On audiobooks

About four years ago, I made a terrible discovery: I can no longer read in a car or on a bus.  I didn’t have a problem with car-sickness when I was a kid, but now that I’ve hit 30, trying to read in a moving vehicle is a surefire recipe for nausea.  Since I commute to work on the bus, this discovery was a blow.

Fortunately, I’ve found help: Audiobooks.

I had listened to audiobooks before, but only on really long road trips where I would be driving.  Now they’re an essential part of my entertainment.  I try to always have one fresh audiobook in my listening queue.  Not only are they great for the bus, but they also make the gym much more enjoyable.

Listening to books has done interesting things to my reading habits.  I’ve become much more attentive to the rhythm and structure of prose.  I pay more attention to descriptions of places and I’m more attuned to whether dialogue “sounds” real.  I’ve also often wondered if I would have reacted to an audiobook differently if I had just read it on my own.  For example, this spring I listened to two of Tanya Huff’s Torin Kerr books (The Better Part of Valor and The Heart of Valor), read by Marguerite Gavin.  In that case I think I liked the audiobooks more than I would have liked the books on their own.  They’re fairly standard-issue military sci-fi and both books had some plotting and pacing problems, but Gavin’s voice breathes life into Torin Kerr and made me care about the character in a way that I’m not sure the prose alone would have.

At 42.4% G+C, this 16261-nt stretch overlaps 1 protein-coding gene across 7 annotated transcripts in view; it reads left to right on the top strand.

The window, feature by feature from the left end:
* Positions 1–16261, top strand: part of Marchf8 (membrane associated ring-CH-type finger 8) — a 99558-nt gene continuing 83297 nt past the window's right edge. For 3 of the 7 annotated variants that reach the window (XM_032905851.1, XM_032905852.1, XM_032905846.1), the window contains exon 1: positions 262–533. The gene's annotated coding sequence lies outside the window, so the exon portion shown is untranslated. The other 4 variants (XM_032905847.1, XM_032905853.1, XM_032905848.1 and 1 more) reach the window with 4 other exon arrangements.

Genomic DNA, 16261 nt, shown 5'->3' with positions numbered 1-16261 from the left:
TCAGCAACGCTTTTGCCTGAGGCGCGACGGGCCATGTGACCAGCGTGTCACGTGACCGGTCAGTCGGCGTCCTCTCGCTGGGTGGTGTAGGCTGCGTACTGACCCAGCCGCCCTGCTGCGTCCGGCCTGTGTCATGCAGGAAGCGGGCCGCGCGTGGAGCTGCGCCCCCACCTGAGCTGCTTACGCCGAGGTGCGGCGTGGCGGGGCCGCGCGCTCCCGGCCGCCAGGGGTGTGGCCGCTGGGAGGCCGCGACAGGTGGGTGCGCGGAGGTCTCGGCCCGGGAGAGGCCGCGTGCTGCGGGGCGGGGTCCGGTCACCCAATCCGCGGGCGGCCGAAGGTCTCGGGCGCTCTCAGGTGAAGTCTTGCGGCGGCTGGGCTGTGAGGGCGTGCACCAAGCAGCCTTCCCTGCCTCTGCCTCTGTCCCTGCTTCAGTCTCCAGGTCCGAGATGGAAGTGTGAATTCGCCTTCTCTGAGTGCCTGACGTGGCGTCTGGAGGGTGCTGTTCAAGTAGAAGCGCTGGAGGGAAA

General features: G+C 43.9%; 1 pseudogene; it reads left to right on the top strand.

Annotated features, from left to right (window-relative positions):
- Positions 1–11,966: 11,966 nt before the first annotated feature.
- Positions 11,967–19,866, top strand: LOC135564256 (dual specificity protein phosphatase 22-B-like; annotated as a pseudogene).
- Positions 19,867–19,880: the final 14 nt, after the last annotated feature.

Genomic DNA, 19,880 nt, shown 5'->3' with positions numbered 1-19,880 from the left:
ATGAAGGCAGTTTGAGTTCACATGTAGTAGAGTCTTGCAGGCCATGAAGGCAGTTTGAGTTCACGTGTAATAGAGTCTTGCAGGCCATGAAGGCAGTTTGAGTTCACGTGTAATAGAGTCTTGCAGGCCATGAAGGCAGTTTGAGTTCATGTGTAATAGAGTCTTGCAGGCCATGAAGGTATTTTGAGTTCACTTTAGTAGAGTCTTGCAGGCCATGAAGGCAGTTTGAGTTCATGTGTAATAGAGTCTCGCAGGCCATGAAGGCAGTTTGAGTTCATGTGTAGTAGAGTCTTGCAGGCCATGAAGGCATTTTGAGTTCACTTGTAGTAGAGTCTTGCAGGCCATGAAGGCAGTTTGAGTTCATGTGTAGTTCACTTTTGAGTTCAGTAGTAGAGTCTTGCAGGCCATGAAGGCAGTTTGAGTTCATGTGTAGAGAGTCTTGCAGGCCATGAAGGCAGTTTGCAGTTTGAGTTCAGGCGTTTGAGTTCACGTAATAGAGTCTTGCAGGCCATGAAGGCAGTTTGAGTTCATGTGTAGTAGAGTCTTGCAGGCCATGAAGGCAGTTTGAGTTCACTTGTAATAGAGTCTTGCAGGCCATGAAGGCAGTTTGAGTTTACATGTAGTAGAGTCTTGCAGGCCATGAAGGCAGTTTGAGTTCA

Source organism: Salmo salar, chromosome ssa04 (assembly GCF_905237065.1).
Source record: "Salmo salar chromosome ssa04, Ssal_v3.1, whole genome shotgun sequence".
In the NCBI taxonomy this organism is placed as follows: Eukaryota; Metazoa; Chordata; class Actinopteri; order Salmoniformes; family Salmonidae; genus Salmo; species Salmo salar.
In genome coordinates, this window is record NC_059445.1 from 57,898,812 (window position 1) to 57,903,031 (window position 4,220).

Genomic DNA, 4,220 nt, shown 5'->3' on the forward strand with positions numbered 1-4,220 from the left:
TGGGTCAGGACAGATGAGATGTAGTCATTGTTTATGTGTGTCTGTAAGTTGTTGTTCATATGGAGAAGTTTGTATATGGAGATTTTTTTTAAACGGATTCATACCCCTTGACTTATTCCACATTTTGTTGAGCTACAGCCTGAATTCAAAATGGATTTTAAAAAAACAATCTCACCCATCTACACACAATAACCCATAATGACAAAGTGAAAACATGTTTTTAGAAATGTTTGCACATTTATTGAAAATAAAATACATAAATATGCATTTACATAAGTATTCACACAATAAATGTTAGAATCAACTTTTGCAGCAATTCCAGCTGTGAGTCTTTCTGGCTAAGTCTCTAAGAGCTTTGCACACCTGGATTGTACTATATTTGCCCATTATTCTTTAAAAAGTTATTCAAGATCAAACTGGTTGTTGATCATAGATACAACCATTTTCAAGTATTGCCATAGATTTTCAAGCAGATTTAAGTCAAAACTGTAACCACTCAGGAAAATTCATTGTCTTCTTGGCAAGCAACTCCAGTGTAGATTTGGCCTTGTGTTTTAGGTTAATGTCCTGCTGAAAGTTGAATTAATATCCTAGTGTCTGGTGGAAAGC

There are times, however, when an audiobook just won’t do.  Like most people, I read much more quickly than an audiobook reads to me.  A few months ago I checked out Lois McMaster Bujold’s A Civil Campaign, read by Grover Gardner.  I’d been wanting to read it for a long time so I thought I would give it a try as my next audiobook.  I liked Gardner’s wry tone (and the phrase “butter bug” uttered aloud is pure alliterative comic gold), but as the plot thickened, I found I couldn’t stand waiting to find out what happened. I gave up on the audiobook and downloaded the Kindle version to finish it quickly.

Does anyone else listen to audiobooks?  Any favorites to recommend?


2 comments on “On audiobooks

  1. kerry says:

    I’ve listened to “The Piano Teacher” by Janice Lee on audiobook several times on car trips (after first reading it in print). I’m slightly obsessed with the reader’s voice – which can make or break an audiobook. Sometimes I find it disappointing to listen to books read in the author’s voice – it’s never quite the way you expected them to sound. Augusten Burroughs and David Sedaris come to mind.

  2. Trisha says:

    I listen to audio books while doing cardio, but only while doing cardio. It really helps with motivation, because I hate leaving the book.

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